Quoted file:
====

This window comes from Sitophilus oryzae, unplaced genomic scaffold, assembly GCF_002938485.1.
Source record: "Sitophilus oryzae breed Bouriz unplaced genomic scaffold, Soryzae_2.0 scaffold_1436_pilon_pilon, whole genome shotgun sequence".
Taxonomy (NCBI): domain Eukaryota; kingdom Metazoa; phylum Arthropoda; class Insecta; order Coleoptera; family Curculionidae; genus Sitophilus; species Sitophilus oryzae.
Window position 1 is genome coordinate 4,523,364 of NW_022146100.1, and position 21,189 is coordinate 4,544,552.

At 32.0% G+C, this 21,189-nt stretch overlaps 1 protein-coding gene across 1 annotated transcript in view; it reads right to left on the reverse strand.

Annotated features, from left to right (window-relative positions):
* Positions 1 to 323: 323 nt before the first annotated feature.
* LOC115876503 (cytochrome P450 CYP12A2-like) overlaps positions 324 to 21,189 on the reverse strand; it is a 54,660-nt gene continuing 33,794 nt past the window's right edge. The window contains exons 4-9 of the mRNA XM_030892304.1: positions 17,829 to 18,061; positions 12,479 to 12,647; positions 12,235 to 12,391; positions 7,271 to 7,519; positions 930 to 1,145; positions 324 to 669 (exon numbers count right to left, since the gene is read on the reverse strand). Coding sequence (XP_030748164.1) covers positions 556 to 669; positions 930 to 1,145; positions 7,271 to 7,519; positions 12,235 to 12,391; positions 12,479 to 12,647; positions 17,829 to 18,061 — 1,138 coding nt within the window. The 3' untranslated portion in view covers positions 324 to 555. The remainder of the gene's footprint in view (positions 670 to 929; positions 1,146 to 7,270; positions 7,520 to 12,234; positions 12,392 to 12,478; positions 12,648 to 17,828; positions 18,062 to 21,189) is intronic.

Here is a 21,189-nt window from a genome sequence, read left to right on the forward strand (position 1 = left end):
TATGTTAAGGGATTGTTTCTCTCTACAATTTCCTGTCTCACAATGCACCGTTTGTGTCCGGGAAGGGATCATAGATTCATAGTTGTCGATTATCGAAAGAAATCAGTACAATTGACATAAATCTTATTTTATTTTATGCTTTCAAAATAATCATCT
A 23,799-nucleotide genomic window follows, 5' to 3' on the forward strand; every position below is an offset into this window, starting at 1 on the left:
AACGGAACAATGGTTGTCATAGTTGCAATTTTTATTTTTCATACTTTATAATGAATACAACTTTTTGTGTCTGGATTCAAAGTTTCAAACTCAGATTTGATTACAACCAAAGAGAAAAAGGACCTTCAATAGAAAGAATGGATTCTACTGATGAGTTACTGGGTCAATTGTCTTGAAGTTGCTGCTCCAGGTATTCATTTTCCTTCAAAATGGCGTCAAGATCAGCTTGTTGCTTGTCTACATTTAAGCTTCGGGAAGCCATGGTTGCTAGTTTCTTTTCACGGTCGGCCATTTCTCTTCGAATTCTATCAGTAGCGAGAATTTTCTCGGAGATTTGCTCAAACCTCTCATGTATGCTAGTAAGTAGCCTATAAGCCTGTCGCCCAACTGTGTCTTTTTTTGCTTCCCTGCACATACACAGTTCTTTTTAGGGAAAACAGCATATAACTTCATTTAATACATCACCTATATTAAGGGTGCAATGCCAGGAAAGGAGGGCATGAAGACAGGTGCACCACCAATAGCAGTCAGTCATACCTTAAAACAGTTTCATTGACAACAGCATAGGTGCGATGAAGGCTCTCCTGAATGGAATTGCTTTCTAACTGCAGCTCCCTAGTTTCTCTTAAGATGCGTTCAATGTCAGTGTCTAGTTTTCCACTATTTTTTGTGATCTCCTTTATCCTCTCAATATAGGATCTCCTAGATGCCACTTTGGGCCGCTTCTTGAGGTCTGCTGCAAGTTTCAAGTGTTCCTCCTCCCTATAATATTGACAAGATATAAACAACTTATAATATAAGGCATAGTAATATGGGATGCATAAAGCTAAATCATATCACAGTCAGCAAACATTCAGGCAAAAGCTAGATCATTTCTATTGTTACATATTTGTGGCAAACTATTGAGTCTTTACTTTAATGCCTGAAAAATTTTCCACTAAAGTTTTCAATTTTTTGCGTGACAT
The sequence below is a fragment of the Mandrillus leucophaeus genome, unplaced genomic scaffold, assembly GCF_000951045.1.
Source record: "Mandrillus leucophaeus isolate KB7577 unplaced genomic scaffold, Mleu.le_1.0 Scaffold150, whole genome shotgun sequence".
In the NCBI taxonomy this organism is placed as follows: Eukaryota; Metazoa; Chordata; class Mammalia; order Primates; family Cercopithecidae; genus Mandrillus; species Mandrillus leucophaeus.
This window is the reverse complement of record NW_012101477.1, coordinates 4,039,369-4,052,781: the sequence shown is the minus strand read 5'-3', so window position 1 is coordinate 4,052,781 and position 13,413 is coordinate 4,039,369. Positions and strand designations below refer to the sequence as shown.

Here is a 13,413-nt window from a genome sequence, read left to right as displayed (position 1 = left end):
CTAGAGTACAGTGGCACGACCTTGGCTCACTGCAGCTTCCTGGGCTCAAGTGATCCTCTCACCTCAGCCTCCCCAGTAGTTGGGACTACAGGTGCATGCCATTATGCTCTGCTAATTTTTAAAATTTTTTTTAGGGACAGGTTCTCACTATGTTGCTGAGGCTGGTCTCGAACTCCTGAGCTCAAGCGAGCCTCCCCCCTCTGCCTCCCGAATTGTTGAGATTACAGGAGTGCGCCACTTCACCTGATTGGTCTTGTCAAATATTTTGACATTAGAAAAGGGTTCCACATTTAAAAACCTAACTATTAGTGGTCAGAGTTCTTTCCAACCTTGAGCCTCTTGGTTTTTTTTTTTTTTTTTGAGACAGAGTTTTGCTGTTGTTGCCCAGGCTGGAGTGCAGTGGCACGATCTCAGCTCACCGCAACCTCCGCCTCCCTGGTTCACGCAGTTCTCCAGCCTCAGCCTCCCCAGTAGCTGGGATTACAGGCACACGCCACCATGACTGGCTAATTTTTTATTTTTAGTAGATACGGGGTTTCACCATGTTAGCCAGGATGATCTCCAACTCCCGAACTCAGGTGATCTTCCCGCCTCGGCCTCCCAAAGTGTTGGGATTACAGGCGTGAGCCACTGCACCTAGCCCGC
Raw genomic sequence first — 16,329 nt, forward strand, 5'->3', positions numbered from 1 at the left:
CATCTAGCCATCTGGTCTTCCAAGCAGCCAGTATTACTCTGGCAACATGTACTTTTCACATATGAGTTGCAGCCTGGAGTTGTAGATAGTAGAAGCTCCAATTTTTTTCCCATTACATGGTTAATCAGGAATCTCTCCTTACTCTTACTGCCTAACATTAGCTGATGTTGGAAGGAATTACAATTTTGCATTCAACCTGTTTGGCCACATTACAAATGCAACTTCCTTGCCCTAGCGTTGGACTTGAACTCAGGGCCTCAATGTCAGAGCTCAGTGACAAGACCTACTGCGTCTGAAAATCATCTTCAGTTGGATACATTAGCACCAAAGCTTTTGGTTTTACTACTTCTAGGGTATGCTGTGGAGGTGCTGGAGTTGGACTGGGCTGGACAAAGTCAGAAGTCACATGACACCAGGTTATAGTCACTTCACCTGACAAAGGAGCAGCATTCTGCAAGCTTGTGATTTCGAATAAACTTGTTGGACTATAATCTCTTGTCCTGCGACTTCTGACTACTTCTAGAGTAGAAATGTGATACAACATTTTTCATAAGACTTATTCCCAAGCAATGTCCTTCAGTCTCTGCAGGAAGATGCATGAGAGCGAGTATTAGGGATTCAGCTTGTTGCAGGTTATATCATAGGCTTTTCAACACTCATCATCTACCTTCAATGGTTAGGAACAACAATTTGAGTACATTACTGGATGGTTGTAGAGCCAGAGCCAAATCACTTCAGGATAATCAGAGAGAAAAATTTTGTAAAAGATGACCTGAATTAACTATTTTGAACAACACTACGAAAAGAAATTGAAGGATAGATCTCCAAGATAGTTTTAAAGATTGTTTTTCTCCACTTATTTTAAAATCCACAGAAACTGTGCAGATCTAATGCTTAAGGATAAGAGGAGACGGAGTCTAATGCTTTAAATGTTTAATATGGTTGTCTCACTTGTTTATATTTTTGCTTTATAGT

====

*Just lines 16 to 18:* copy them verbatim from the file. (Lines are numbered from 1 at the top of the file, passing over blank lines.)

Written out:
This window is the reverse complement of record NW_012101477.1, coordinates 4,039,369-4,052,781: the sequence shown is the minus strand read 5'-3', so window position 1 is coordinate 4,052,781 and position 13,413 is coordinate 4,039,369. Positions and strand designations below refer to the sequence as shown.

Here is a 13,413-nt window from a genome sequence, read left to right as displayed (position 1 = left end):
CTAGAGTACAGTGGCACGACCTTGGCTCACTGCAGCTTCCTGGGCTCAAGTGATCCTCTCACCTCAGCCTCCCCAGTAGTTGGGACTACAGGTGCATGCCATTATGCTCTGCTAATTTTTAAAATTTTTTTTAGGGACAGGTTCTCACTATGTTGCTGAGGCTGGTCTCGAACTCCTGAGCTCAAGCGAGCCTCCCCCCTCTGCCTCCCGAATTGTTGAGATTACAGGAGTGCGCCACTTCACCTGATTGGTCTTGTCAAATATTTTGACATTAGAAAAGGGTTCCACATTTAAAAACCTAACTATTAGTGGTCAGAGTTCTTTCCAACCTTGAGCCTCTTGGTTTTTTTTTTTTTTTTTGAGACAGAGTTTTGCTGTTGTTGCCCAGGCTGGAGTGCAGTGGCACGATCTCAGCTCACCGCAACCTCCGCCTCCCTGGTTCACGCAGTTCTCCAGCCTCAGCCTCCCCAGTAGCTGGGATTACAGGCACACGCCACCATGACTGGCTAATTTTTTATTTTTAGTAGATACGGGGTTTCACCATGTTAGCCAGGATGATCTCCAACTCCCGAACTCAGGTGATCTTCCCGCCTCGGCCTCCCAAAGTGTTGGGATTACAGGCGTGAGCCACTGCACCTAGCCCGC